Shirota Y, Hamada M, Terao Y, Matsumoto H, Ohminami S, Furubayashi T, Nakatani-Enomoto S, Ugawa Y, Hanajima R
Influence of short-interval intracortical inhibition on short-interval intracortical facilitation in human primary motor cortex.
J Neurophysiol. 2010 Sep;104(3):1382-91
Authors: Shirota Y, Hamada M, Terao Y, Matsumoto H, Ohminami S, Furubayashi T, Nakatani-Enomoto S, Ugawa Y, Hanajima R
Using the paired-pulse paradigm, transcranial magnetic stimulation (TMS) has revealed much about the human primary motor cortex (M1). A preceding subthreshold conditioning stimulus (CS) inhibits the excitability of the motor cortex, which is named short-interval intracortical inhibition (SICI). In contrast, facilitation is observed when the first pulse (S1) is followed by a second one at threshold (S2), named short-interval intracortical facilitation (SICF). SICI and SICF have been considered to be mediated by different neural circuits within M1, but more recent studies reported relations between them. In this study, we performed triple-pulse stimulation consisting of CS-S1-S2 to further explore putative interactions between these two effects. Three intensities of CS (80-120% of active motor threshold: AMT) and two intensities of S2 (120 and 140% AMT) were combined. The SICF in the paired-pulse paradigm exhibited clear facilitatory peaks at ISIs of 1.5 and 3 ms. The second peak at 3 ms was significantly suppressed by triple-pulse stimulation using 120% AMT CS, although the first peak was almost unaffected. Our present results obtained using triple-pulse stimulation suggest that each peak of SICF is differently modulated by different intensities of CS. The suppression of the second peak might be ascribed to the findings in the paired-pulse paradigm that CS mediates SICI by inhibiting later I waves such as I3 waves and that the second peak of SICF is most probably related to I3 waves. We propose that CS might inhibit the second peak of SICF at the interneurons responsible for I3 waves.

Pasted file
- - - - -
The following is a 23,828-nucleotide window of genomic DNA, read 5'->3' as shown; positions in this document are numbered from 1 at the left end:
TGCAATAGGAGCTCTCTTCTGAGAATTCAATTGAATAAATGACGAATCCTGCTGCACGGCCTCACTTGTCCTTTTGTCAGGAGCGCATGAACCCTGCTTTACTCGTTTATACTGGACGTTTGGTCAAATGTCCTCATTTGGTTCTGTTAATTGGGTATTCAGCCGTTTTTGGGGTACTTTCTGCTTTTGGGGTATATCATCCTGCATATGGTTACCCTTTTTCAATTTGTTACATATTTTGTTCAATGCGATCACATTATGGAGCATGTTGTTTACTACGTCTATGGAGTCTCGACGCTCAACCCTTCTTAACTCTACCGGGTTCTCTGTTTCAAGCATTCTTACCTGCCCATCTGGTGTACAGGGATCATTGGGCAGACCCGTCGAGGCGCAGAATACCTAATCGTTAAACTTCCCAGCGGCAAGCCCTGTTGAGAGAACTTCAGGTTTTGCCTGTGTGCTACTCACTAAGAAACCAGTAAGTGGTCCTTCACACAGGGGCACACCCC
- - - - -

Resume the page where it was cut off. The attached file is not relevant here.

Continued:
PMID: 20505127 [PubMed - in process]